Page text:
2. Pinion bearing preload
3. Case bearing preload
4. Ring gear runout
5. Ring and pinion backlash
6. Ring and pinion contact pattern
PINION GEAR DEPTH. - The pinion gear depth refers to the distance the pinion gear extends into the carrier. Pinion depth affects where the pinion gear teeth meshes with the ring gear teeth. Pinion gear depth is commonly adjusted by varying shim thickness on the pinion gear and bearing assembly.
PINION BEARING PRELOAD. - The pinion bearing preload is frequently adjusted by torquing the pinion nut to compress a collapsible spacer. The more the pinion nut is torqued, the more the spacer will compress to increase the preload or tightness of the bearings.
With a collapsible spacer, only tighten the pinion nut in small increments. Then measure the pinion preload by turning the pinion nut with an inch-pound torque wrench.
When a solid spacer and pinion nut are used, shims control pinion bearing preload. The pinion nut is torqued to a specific value found in the service manual.
To set pinion bearing preload, use a holding tool to keep the pinion gear stationary. Then a breaker bar or torque wrench can be used to tighten the pinion nut.
CASE BEARING PRELOAD. - The case bearing preload is the amount of force pushing the differential case bearings together. As with pinion bearing preload, it is critical.
If preload is too low (bearings too loose), differential case movement and ring and pinion gear noise can result. If preload is too high (bearings too tight), bearing overheating and failure can result.
When adjusting nuts are used, the nuts are typically tightened until all of the play is out of the bearings. Then each nut is tightened a specific portion of a turn to preload the bearings. This is done when adjusting backlash.
When shims are used, a feeler gauge is used to check side clearance between the case bearing and the carrier. This action will let you calculate the correct shim thickness to preload the case bearings. Refer to the service manual for special equipment and procedures.
RING GEAR RUNOUT. - The ring gear runout is the amount of wobble or side-to-side movement produced when the ring gear is rotated. Ring gear runout must not be beyond the manufacturer's specifications.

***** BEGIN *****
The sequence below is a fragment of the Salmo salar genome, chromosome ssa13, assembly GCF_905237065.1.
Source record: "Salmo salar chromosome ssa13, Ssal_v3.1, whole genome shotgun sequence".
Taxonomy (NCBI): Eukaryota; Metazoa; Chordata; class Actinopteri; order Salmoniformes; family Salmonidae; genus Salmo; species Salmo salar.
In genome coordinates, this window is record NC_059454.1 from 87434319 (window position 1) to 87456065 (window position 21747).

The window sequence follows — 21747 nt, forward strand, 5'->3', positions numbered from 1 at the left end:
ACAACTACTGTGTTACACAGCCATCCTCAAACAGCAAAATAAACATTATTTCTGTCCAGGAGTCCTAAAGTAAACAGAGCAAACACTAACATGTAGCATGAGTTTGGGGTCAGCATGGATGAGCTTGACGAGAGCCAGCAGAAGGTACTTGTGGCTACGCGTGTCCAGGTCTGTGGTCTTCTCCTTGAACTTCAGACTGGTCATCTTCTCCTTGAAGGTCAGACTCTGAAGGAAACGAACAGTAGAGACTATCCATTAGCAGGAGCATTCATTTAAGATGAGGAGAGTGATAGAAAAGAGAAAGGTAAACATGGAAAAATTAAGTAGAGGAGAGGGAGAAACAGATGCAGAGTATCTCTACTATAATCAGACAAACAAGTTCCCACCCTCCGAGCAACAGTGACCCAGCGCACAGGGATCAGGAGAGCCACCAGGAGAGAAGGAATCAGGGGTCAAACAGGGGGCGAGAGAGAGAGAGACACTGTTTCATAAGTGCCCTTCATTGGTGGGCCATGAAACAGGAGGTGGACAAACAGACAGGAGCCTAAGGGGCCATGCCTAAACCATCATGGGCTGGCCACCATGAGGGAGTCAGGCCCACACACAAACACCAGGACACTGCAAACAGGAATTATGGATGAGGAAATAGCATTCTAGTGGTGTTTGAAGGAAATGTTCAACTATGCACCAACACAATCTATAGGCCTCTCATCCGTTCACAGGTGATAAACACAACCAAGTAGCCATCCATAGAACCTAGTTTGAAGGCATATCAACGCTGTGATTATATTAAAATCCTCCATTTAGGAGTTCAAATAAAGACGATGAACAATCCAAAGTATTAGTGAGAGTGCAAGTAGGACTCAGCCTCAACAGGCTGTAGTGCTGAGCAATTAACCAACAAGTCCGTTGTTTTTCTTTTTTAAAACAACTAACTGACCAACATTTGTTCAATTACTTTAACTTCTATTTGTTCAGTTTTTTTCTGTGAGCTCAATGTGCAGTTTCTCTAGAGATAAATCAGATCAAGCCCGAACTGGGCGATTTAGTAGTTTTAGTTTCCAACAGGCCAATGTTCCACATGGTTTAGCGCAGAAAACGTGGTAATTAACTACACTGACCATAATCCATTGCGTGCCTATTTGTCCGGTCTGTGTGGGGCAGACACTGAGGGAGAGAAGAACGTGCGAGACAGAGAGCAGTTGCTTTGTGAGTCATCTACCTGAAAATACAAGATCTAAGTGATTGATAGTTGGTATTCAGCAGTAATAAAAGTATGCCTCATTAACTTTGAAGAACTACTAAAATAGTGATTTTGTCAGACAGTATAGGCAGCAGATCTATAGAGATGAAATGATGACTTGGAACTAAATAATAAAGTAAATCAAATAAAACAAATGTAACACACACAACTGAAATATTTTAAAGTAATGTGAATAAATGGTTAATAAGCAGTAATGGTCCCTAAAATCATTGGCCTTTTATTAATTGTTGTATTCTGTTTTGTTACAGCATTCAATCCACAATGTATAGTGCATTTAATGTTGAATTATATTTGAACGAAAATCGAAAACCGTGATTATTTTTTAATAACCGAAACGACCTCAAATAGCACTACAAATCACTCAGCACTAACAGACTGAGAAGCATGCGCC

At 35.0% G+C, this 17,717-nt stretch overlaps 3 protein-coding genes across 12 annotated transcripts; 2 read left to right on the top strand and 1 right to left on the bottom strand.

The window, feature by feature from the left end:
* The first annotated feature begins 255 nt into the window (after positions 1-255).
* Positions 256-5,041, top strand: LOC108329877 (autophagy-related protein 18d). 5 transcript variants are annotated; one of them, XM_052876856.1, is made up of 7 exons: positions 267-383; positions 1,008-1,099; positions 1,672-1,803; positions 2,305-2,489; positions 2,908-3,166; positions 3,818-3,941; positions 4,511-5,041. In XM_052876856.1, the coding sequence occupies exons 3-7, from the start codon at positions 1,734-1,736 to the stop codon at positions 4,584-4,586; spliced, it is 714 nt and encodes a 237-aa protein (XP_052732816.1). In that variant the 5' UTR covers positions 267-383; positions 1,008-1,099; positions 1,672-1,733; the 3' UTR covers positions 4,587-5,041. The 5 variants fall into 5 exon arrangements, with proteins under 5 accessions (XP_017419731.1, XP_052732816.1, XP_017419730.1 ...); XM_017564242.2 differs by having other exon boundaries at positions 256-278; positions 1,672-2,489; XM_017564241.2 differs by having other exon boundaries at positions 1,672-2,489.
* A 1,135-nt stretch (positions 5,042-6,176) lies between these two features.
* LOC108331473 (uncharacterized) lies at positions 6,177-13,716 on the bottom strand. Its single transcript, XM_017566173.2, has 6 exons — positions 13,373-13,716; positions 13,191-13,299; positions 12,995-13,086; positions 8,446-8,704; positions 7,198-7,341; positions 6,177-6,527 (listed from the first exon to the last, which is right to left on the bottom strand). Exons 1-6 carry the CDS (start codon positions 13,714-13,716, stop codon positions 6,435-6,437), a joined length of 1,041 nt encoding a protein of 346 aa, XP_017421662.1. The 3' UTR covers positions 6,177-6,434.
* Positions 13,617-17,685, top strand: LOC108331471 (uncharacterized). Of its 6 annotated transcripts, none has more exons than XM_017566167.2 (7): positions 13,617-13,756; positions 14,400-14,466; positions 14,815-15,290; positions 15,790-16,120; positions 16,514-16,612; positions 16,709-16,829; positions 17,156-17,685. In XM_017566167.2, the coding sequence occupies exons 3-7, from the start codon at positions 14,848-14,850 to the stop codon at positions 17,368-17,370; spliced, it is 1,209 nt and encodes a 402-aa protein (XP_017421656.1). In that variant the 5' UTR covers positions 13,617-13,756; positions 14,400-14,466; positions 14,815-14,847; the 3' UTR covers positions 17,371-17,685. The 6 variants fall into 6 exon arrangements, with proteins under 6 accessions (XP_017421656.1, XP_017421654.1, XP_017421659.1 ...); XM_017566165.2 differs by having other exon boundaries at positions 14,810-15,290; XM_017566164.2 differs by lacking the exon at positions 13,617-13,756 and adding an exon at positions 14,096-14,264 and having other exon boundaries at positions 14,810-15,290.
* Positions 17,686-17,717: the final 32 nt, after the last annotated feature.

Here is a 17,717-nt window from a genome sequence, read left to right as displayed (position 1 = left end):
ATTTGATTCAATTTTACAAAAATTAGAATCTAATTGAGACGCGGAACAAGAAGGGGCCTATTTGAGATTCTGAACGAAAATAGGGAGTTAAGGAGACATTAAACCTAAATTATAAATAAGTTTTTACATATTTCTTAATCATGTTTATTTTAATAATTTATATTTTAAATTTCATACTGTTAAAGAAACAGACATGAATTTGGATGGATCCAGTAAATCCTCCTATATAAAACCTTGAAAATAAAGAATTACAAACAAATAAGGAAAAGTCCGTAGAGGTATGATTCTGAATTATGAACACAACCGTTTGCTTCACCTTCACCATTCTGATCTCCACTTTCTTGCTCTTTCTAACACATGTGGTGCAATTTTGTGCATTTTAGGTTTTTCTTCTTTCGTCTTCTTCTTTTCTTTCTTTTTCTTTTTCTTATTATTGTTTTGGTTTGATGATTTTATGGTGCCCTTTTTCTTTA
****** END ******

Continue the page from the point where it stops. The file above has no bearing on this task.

To measure ring gear runout, mount a dial indicator against the back of the ring gear (fig. 5-20). The indicator stem should be perpendicular to the ring gear surface. Then turn the ring gear and note the indicator reading. If the ring gear is within specifications, locate a position on the ring gear that indicates ONE HALF of the maximum runout on the gauge. Mark the gear at that point. Then rotate the ring gear until the teeth on the opposite side of the gear from the mark are in mesh with the pinion gear.
If ring gear runout is excessive, check the ring gear mounting and differential case runout. If not a mounting problem, replace either the ring gear and pinion or the case as needed.
RING AND PINION BACKLASH. - The ring and pinion backlash refers to the amount of space between the meshing teeth of the gears. Backlash is needed to allow for heat expansion
As the gears operate, they produce friction and heat. This makes the gears expand, reducing the clearance between the meshing teeth of the gears. Without backlash, the ring and pinion teeth can jam into each other and fail in a very short period of time. However, too much ring and pinion backlash can cause gear noise (whirring, roaring, or clunking).
Figure 5-20. - Measuring ring gear runout.Continue Reading